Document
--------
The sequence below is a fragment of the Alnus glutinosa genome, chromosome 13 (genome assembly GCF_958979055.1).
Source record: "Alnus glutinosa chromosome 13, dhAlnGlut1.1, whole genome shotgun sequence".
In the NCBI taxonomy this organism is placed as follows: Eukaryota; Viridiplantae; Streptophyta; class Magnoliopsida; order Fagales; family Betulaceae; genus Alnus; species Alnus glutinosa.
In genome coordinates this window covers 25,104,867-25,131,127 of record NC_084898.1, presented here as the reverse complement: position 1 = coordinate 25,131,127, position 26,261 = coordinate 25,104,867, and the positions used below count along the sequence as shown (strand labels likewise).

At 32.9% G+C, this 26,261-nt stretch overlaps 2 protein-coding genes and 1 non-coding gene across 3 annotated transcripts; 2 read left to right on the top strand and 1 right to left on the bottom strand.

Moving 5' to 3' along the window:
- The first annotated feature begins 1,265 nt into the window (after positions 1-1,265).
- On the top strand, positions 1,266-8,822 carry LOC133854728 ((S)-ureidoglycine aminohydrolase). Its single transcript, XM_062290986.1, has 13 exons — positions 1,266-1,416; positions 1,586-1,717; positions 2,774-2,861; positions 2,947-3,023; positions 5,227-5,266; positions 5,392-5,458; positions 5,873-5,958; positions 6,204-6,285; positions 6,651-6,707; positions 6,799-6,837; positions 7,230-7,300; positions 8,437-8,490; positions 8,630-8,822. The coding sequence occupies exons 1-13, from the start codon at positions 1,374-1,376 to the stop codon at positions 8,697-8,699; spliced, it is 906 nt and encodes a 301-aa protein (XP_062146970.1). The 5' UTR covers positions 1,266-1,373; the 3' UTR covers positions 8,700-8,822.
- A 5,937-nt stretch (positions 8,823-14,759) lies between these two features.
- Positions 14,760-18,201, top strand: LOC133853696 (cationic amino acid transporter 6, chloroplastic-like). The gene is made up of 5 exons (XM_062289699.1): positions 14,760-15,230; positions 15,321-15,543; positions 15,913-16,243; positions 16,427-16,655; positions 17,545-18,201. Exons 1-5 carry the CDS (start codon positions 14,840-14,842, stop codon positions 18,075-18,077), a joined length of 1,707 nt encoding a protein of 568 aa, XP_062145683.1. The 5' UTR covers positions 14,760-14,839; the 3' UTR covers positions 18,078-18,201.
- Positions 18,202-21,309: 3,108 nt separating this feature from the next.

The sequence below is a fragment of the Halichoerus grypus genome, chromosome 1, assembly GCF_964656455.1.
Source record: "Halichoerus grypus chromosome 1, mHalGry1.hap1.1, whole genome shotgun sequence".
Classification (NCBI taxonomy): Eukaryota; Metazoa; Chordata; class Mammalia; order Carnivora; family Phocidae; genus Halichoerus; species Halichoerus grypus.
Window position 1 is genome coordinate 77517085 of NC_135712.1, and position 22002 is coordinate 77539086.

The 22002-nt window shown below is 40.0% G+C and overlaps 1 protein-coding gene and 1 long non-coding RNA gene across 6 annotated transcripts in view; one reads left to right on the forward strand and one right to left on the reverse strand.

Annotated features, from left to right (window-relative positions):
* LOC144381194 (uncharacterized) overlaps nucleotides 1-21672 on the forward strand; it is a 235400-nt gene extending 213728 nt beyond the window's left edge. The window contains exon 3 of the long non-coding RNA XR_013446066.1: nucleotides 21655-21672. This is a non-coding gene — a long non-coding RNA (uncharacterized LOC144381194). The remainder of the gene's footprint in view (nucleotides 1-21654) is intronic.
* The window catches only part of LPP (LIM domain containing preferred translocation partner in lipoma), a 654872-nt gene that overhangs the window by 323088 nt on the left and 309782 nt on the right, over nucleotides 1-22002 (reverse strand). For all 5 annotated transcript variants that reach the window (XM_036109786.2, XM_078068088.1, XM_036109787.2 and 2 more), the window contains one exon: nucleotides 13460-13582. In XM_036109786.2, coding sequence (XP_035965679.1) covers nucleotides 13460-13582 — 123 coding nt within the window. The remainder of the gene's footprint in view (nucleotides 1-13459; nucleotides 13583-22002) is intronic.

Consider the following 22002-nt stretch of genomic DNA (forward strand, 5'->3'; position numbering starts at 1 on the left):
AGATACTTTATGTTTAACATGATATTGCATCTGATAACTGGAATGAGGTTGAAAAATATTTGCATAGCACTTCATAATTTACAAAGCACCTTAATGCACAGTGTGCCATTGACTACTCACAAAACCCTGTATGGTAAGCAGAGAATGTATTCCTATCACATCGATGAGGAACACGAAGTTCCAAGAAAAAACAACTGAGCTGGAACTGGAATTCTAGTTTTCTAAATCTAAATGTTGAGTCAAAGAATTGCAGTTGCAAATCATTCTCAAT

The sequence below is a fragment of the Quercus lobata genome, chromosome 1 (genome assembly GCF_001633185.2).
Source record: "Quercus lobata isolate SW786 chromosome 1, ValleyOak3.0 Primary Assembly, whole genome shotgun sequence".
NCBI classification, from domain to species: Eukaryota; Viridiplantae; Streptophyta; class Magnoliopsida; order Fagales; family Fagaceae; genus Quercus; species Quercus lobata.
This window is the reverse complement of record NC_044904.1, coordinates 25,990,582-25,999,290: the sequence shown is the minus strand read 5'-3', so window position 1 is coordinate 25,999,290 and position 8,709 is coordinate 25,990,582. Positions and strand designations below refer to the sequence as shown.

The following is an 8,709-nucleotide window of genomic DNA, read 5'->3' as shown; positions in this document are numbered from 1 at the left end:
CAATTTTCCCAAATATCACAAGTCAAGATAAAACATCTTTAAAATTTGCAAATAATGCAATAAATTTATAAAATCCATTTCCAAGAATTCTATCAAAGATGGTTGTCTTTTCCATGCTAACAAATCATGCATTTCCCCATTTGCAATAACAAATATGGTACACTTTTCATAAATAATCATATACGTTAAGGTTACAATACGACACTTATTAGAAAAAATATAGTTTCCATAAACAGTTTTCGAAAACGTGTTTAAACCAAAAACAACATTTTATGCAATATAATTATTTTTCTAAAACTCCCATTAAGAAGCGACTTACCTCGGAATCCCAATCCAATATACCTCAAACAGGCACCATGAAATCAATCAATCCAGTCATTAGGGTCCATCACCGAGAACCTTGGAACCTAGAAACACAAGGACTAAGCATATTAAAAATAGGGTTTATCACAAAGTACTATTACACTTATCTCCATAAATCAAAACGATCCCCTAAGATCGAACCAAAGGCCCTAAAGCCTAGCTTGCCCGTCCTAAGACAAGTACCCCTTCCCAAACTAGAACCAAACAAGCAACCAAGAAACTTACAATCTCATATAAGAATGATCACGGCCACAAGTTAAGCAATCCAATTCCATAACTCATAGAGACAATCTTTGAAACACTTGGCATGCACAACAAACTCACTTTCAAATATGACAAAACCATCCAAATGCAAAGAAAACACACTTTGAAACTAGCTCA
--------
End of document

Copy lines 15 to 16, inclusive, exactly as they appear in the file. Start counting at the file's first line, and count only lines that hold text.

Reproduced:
Window position 1 is genome coordinate 77517085 of NC_135712.1, and position 22002 is coordinate 77539086.

The 22002-nt window shown below is 40.0% G+C and overlaps 1 protein-coding gene and 1 long non-coding RNA gene across 6 annotated transcripts in view; one reads left to right on the forward strand and one right to left on the reverse strand.